Dutch Google Ads Hint at Updated iMacs, MacBooks and Mac Minis

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Date: Monday, October 5th, 2009, 03:02
Category: iMac, Mac mini, MacBook, News

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A series of Dutch-based Google AdSense ads appear to have prematurely revealed new Apple iMacs, entry level white MacBooks and Mac minis. According to AppleInsider, the ads, now mostly removed from Google searches, appeared over the weekend, suggested “thinner iMacs, redesigned polycarbonate MacBooks with thinner, sleeker enclosures, and speed-bumped Mac minis,” could be revealed sooner than later, even as early as this month.

Italian, German, Austrian and Belgium Google searches also reportedly produced similar results.

The ads revealed a “faster and more affordable than ever,” Mac mini “from only €499,” a €100 saving on the current cheapest price.

Alongside the Mac mini, the white MacBook notebook was listed as “thinner, lighter and stronger,” according to some translations – “Dunner, lichter en krachtiger! Gratis bezorging. Bestel vandaag” on the Belgium version of Google – while the new iMac was described as “ultra thin,” starting from €1099.

Rumours of a redesigned iMac with a “thinner, organic design, likely with smoothed or rounded edges” have also been doing the rounds for the last few weeks with analysts helping to fuel claims a refresh is imminent. Observers have claimed a new look iMac could be close to the current Apple Cinema Display in design.

The reports of a new Mac mini, with faster NVIDIA graphics processor appear to be new.

Rumor: Apple to Unveil Updated iMacs, Refreshed Plastic MacBooks for Holiday Season

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Date: Monday, September 28th, 2009, 04:33
Category: iMac, MacBook, Rumor

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The rumor mill is starting back up again and The Unofficial Apple Weblog as well as other sites have begun to report on Apple’s expected releases for the holiday season.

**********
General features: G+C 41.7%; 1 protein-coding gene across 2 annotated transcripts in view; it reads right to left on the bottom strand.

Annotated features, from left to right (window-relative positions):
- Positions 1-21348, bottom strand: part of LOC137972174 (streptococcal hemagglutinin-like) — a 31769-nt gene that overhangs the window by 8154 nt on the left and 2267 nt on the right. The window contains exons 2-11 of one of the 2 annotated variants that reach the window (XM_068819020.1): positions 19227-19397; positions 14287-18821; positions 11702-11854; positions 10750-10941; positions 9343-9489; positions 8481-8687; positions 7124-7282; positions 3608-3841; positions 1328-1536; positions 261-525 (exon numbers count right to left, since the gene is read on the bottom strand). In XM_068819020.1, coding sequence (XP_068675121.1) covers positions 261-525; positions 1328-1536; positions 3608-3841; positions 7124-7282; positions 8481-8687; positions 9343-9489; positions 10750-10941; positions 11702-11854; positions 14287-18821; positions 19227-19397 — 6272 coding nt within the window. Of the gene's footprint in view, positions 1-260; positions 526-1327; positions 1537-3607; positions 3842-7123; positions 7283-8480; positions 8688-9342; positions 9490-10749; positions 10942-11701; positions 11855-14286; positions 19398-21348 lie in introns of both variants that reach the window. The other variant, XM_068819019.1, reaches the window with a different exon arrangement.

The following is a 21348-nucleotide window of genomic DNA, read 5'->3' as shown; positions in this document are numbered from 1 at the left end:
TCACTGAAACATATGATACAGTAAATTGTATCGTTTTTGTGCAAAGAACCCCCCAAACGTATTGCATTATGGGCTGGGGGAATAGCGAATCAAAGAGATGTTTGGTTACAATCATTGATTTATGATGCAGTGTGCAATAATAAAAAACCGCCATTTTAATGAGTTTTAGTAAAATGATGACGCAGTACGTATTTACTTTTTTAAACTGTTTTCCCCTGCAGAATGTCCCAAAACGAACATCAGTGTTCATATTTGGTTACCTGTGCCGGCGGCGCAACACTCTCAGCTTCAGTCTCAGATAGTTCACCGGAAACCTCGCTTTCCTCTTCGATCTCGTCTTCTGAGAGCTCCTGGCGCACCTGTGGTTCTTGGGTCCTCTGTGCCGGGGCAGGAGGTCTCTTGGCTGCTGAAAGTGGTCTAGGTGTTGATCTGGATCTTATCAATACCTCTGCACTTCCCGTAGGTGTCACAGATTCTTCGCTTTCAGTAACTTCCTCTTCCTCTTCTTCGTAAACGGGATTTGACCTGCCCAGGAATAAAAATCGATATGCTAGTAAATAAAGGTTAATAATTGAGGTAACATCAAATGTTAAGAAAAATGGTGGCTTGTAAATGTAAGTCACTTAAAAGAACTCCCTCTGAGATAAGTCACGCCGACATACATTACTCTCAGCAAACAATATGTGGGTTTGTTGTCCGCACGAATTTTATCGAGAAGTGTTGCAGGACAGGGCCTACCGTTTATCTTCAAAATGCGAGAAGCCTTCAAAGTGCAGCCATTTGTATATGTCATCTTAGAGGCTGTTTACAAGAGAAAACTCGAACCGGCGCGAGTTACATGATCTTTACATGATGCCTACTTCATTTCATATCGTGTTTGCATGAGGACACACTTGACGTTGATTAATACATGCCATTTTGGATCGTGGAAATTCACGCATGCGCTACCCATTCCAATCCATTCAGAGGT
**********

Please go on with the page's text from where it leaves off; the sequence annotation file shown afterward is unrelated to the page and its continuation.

French Mac site Mac4Ever is citing tips indicating that a new iMac, possibly quad-core powered, is in the works for a possible release before the holiday season. Like the MacBook Pro line, the new iMac would feature an SD card reader. There’s also the thought that a high-end iMac could even pack in a Xeon processor. AppleInsider has added its two cents, citing that an iMac boost is in the works, although they’re not speculating on quad-core or Xeon processors, and even reports that a new, slimmer design has been churning off Taiwanese assembly lines for the past two weeks.

The second rumor, also from AppleInsider, points to a less expensive and slimmer white polycarbonate MacBook. If Apple is able to reduce the price of the low-end laptop below its current US$999 level, it could stem the tide of sales of low-cost Windows and Linux netbooks.

They’re just rumors, but there’s generally some nuggets of truth to be found. If you’ve heard anything or want to chime in on this, let us know what’s on your mind.

Rumor: Apple to Release New iMacs, MacBooks for Holiday Season

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Date: Wednesday, September 16th, 2009, 04:10
Category: iMac, MacBook, Rumor

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A recently report from the Barron’s financial publication alleges that Apple will release new iMacs and MacBook notebooks within a matter of weeks to refresh its offerings before the holiday season.

The report, which surfaced from Wedge Partners, said that the new iMacs will sport a thinner design with smooth edges. However, the MacBook refresh is said to be “limited.”

The document also cited likely price cuts, as tHe company sees the lower prices as a competitive alternative to Windows 7 machines. Wedge Partners predicts that Apple will sell 3 million Macs in the holiday season, riding the wave of price cuts and new products.